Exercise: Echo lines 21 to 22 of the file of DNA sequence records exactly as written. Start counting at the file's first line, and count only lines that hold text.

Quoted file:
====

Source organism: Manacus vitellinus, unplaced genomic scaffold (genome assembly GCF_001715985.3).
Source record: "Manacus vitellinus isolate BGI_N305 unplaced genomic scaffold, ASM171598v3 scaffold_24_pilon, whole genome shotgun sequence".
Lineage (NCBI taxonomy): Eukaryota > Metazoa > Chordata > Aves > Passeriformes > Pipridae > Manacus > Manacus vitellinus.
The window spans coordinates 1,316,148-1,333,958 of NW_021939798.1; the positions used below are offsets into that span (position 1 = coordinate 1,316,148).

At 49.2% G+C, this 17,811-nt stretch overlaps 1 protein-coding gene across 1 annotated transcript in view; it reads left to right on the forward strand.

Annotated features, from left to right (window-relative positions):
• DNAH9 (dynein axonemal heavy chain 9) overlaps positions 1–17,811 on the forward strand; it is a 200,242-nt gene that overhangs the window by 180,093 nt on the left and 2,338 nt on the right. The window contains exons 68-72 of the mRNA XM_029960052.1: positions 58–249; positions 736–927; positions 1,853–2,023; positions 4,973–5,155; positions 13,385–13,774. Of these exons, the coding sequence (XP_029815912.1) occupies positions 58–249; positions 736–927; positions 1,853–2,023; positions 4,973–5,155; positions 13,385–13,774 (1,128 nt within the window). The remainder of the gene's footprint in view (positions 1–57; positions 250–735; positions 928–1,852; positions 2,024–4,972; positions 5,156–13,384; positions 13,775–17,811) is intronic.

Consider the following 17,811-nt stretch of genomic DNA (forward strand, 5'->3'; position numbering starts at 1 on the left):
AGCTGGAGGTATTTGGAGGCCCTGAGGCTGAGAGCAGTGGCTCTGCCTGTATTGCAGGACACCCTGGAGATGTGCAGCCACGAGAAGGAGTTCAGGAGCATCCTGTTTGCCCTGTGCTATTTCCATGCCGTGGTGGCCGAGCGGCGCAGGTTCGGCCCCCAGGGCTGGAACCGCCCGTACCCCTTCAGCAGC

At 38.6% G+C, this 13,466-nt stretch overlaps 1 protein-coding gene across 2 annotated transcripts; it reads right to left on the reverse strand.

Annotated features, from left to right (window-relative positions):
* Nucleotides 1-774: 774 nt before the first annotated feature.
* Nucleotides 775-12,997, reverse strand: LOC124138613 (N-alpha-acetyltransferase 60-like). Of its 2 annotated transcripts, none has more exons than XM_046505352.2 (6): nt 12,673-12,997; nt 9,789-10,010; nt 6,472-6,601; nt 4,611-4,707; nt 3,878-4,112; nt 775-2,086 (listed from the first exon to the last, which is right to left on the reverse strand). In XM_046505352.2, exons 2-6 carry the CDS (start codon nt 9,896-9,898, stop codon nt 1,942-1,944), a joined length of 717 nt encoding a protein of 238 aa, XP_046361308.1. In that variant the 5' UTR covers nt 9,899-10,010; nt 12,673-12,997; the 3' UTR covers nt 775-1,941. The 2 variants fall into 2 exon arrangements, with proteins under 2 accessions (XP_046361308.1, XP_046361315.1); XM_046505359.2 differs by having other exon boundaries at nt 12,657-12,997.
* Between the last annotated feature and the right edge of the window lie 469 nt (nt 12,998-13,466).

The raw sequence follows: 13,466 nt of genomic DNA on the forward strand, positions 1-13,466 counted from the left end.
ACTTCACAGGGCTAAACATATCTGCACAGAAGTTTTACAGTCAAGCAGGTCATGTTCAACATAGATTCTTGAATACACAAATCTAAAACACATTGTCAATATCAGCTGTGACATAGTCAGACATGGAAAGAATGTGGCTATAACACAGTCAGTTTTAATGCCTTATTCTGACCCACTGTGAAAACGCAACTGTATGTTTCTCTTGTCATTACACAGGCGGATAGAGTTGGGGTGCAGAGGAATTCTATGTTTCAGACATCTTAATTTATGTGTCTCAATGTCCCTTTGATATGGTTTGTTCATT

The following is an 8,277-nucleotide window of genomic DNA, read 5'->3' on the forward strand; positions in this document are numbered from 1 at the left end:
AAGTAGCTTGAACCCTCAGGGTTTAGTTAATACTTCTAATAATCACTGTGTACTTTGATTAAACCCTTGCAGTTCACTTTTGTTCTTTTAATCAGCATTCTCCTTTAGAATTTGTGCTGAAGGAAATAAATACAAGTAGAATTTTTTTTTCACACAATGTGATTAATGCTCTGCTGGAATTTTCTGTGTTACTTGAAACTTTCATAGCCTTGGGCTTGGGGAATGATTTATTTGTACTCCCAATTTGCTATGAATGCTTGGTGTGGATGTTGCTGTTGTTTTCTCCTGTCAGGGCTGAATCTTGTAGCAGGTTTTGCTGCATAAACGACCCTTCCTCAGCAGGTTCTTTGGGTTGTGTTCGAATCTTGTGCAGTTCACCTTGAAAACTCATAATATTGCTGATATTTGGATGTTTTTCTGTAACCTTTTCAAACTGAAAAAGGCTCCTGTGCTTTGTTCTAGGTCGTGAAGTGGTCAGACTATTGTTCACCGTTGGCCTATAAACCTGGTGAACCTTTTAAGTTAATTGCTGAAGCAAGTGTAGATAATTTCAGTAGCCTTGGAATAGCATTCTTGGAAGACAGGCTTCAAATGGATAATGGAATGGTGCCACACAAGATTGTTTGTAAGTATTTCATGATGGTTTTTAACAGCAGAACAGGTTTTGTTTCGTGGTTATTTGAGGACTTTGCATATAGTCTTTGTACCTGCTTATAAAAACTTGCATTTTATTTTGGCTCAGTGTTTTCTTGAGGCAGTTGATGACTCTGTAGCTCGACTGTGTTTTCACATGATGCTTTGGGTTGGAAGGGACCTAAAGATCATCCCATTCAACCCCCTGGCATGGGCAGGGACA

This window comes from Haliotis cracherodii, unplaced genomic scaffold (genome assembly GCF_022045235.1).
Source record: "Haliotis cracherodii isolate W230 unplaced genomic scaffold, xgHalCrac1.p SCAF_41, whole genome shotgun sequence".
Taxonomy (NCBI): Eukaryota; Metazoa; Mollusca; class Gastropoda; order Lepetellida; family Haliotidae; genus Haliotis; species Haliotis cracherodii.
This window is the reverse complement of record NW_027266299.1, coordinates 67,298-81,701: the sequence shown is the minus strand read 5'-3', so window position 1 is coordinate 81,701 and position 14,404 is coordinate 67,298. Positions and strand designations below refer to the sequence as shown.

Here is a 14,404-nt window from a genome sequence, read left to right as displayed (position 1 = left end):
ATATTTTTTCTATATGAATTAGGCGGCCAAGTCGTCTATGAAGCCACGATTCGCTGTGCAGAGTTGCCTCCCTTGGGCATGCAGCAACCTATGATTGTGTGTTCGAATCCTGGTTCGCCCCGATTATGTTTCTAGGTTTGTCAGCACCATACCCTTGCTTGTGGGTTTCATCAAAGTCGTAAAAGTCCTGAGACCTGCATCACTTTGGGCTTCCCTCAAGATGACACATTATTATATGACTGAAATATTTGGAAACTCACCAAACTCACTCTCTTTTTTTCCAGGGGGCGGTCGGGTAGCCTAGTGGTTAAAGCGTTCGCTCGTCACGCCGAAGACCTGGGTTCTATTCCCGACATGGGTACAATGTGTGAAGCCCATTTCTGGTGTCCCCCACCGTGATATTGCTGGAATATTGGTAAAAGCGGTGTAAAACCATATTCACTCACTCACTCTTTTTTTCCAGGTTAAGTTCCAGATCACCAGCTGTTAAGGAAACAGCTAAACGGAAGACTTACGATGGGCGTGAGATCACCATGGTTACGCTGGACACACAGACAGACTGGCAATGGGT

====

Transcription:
Taxonomy (NCBI): Eukaryota; Metazoa; Mollusca; class Gastropoda; order Lepetellida; family Haliotidae; genus Haliotis; species Haliotis cracherodii.
This window is the reverse complement of record NW_027266299.1, coordinates 67,298-81,701: the sequence shown is the minus strand read 5'-3', so window position 1 is coordinate 81,701 and position 14,404 is coordinate 67,298. Positions and strand designations below refer to the sequence as shown.